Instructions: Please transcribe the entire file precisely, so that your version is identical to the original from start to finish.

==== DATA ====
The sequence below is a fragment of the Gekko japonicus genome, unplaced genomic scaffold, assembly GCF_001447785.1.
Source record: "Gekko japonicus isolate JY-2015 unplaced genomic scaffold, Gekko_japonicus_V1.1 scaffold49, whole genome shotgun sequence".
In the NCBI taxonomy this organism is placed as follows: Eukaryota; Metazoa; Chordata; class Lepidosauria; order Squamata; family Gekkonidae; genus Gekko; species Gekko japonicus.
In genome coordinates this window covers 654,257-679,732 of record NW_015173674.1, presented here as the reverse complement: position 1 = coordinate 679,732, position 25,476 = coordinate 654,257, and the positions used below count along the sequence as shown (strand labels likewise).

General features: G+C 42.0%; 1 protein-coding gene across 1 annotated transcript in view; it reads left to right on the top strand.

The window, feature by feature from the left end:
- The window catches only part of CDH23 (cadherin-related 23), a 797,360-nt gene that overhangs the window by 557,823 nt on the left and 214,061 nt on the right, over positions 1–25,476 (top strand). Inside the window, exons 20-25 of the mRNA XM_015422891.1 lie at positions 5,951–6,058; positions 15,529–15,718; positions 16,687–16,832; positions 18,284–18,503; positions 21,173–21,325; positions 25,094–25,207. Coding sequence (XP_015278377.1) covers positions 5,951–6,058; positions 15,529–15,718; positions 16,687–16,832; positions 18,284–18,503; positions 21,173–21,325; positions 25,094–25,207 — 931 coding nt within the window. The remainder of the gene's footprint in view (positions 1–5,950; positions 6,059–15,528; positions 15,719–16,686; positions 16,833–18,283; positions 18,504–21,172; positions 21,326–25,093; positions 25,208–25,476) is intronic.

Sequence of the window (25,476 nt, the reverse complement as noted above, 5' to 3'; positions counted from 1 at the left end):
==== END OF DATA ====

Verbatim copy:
The sequence below is a fragment of the Gekko japonicus genome, unplaced genomic scaffold, assembly GCF_001447785.1.
Source record: "Gekko japonicus isolate JY-2015 unplaced genomic scaffold, Gekko_japonicus_V1.1 scaffold49, whole genome shotgun sequence".
In the NCBI taxonomy this organism is placed as follows: Eukaryota; Metazoa; Chordata; class Lepidosauria; order Squamata; family Gekkonidae; genus Gekko; species Gekko japonicus.
In genome coordinates this window covers 654,257-679,732 of record NW_015173674.1, presented here as the reverse complement: position 1 = coordinate 679,732, position 25,476 = coordinate 654,257, and the positions used below count along the sequence as shown (strand labels likewise).

General features: G+C 42.0%; 1 protein-coding gene across 1 annotated transcript in view; it reads left to right on the top strand.

The window, feature by feature from the left end:
- The window catches only part of CDH23 (cadherin-related 23), a 797,360-nt gene that overhangs the window by 557,823 nt on the left and 214,061 nt on the right, over positions 1–25,476 (top strand). Inside the window, exons 20-25 of the mRNA XM_015422891.1 lie at positions 5,951–6,058; positions 15,529–15,718; positions 16,687–16,832; positions 18,284–18,503; positions 21,173–21,325; positions 25,094–25,207. Coding sequence (XP_015278377.1) covers positions 5,951–6,058; positions 15,529–15,718; positions 16,687–16,832; positions 18,284–18,503; positions 21,173–21,325; positions 25,094–25,207 — 931 coding nt within the window. The remainder of the gene's footprint in view (positions 1–5,950; positions 6,059–15,528; positions 15,719–16,686; positions 16,833–18,283; positions 18,504–21,172; positions 21,326–25,093; positions 25,208–25,476) is intronic.

Sequence of the window (25,476 nt, the reverse complement as noted above, 5' to 3'; positions counted from 1 at the left end):